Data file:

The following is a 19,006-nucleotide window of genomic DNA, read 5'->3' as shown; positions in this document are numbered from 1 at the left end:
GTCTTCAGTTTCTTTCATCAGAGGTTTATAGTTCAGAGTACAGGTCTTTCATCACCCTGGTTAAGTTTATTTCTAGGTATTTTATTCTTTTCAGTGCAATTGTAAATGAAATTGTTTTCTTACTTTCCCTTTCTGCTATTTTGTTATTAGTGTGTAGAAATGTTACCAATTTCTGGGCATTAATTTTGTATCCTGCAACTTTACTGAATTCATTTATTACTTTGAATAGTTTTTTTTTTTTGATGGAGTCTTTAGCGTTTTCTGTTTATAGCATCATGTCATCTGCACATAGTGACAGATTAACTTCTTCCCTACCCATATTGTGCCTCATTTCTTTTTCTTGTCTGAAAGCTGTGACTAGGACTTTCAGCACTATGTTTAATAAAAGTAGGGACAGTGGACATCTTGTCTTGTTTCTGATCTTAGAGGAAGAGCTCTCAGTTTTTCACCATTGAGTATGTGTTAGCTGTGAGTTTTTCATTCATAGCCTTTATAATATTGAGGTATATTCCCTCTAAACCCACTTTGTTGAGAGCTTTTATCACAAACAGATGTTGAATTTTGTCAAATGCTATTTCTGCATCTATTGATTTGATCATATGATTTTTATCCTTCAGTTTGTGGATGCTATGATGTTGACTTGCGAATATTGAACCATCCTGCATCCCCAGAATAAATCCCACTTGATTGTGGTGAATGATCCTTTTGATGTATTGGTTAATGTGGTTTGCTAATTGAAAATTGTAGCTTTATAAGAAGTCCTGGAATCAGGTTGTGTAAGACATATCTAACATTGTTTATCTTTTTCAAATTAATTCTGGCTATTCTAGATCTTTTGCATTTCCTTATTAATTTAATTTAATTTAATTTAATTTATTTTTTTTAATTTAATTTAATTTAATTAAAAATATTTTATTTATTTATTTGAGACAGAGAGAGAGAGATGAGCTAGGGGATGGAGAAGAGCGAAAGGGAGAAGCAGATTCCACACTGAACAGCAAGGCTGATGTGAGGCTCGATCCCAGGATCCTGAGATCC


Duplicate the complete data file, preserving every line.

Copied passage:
The following is a 19,006-nucleotide window of genomic DNA, read 5'->3' as shown; positions in this document are numbered from 1 at the left end:
GTCTTCAGTTTCTTTCATCAGAGGTTTATAGTTCAGAGTACAGGTCTTTCATCACCCTGGTTAAGTTTATTTCTAGGTATTTTATTCTTTTCAGTGCAATTGTAAATGAAATTGTTTTCTTACTTTCCCTTTCTGCTATTTTGTTATTAGTGTGTAGAAATGTTACCAATTTCTGGGCATTAATTTTGTATCCTGCAACTTTACTGAATTCATTTATTACTTTGAATAGTTTTTTTTTTTTGATGGAGTCTTTAGCGTTTTCTGTTTATAGCATCATGTCATCTGCACATAGTGACAGATTAACTTCTTCCCTACCCATATTGTGCCTCATTTCTTTTTCTTGTCTGAAAGCTGTGACTAGGACTTTCAGCACTATGTTTAATAAAAGTAGGGACAGTGGACATCTTGTCTTGTTTCTGATCTTAGAGGAAGAGCTCTCAGTTTTTCACCATTGAGTATGTGTTAGCTGTGAGTTTTTCATTCATAGCCTTTATAATATTGAGGTATATTCCCTCTAAACCCACTTTGTTGAGAGCTTTTATCACAAACAGATGTTGAATTTTGTCAAATGCTATTTCTGCATCTATTGATTTGATCATATGATTTTTATCCTTCAGTTTGTGGATGCTATGATGTTGACTTGCGAATATTGAACCATCCTGCATCCCCAGAATAAATCCCACTTGATTGTGGTGAATGATCCTTTTGATGTATTGGTTAATGTGGTTTGCTAATTGAAAATTGTAGCTTTATAAGAAGTCCTGGAATCAGGTTGTGTAAGACATATCTAACATTGTTTATCTTTTTCAAATTAATTCTGGCTATTCTAGATCTTTTGCATTTCCTTATTAATTTAATTTAATTTAATTTAATTTATTTTTTTTAATTTAATTTAATTTAATTAAAAATATTTTATTTATTTATTTGAGACAGAGAGAGAGAGATGAGCTAGGGGATGGAGAAGAGCGAAAGGGAGAAGCAGATTCCACACTGAACAGCAAGGCTGATGTGAGGCTCGATCCCAGGATCCTGAGATCC